Manufacture This

The blog of the Alliance for American Manufacturing

The San Francisco Chronicle reports the bridge's anchor rods may be snapping.

Good news for people who like bad news: There are serious problems with the San Francisco-Oakland Bay Bridge. Again. From the San Francisco Chronicle comes the news that one of the anchor rods in the bridge’s eastern span may have snapped:

An ultrasonic test performed late last month indicates that the steel fastener may be as much as 6 inches shorter than the other rods, Caltrans officials say. It could have snapped at the bottom because of corrosion, or it could simply have been cut or made shorter than the other 400-plus rods at the tower’s base, they say.

The answer could determine whether Caltrans must bolster the tower’s anchoring system.

In 2012, AAM placed billboards near approaches to the Bay Bridge that decried the use of foreign steel in the bridge's reconstruction.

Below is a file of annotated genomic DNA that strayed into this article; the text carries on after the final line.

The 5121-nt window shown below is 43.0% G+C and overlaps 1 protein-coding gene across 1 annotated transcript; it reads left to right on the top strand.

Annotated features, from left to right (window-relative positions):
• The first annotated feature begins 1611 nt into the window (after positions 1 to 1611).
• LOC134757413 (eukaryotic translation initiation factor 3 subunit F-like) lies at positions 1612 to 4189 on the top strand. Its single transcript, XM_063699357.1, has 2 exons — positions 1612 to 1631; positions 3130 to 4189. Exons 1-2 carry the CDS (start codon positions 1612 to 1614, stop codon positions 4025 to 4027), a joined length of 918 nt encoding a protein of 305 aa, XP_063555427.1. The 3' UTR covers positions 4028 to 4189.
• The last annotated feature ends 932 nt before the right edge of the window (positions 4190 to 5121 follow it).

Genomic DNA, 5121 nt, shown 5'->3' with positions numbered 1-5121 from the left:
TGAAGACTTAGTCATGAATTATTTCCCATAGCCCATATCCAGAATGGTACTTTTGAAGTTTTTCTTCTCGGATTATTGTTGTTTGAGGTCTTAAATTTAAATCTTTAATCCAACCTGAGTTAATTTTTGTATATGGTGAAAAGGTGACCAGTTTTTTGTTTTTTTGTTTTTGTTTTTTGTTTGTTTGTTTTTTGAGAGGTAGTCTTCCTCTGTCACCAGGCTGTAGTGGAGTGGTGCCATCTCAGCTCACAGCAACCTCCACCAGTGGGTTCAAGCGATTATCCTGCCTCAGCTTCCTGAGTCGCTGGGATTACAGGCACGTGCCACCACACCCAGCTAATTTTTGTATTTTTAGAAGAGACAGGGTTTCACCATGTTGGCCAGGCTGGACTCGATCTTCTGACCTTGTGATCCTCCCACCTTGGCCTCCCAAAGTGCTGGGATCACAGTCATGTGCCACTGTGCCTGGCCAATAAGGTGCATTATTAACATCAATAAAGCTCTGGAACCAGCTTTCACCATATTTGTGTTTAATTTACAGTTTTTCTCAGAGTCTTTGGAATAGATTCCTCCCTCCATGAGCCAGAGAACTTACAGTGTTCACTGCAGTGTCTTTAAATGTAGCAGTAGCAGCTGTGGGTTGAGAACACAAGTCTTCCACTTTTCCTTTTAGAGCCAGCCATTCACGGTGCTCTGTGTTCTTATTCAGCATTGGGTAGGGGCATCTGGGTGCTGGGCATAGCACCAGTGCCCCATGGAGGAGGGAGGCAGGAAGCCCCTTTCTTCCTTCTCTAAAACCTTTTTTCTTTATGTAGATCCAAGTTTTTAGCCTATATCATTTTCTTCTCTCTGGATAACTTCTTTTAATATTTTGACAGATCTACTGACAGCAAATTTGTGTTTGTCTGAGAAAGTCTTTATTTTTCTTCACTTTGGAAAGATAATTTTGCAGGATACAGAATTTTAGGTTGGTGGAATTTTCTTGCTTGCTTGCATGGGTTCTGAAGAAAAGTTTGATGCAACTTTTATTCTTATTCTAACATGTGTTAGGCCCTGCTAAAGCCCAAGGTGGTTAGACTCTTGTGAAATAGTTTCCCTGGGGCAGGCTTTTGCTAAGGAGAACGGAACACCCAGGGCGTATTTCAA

It’s a potentially huge problem, but it’s hardly the first. The Bay Bridge’s construction was riddled with concern and controversy, after the state’s transportation officials and former Gov. Arnold Schwarzenegger outsourced huge chunks of the span’s fabrication to China – over the Alliance for American Manufacturing’s strenuous objections, we’d like to note. Quality concerns, cost overruns, and delays marred the project, and the problems have persisted since its overdue completion in 2013.

We could have avoided a lot of these problems by, you know, making it in America. But not to worry. Reports the Chronicle:

Caltrans is optimistic that the latest scare will turn out to be nothing more than a scare.

They’re optimistic about the latest scare! Well that’s good news.  

If you like bad news, read about the latest problem with the Bay Bridge here. Or read about the history of this rolling fiasco in this handy news repository from the Sacramento Bee.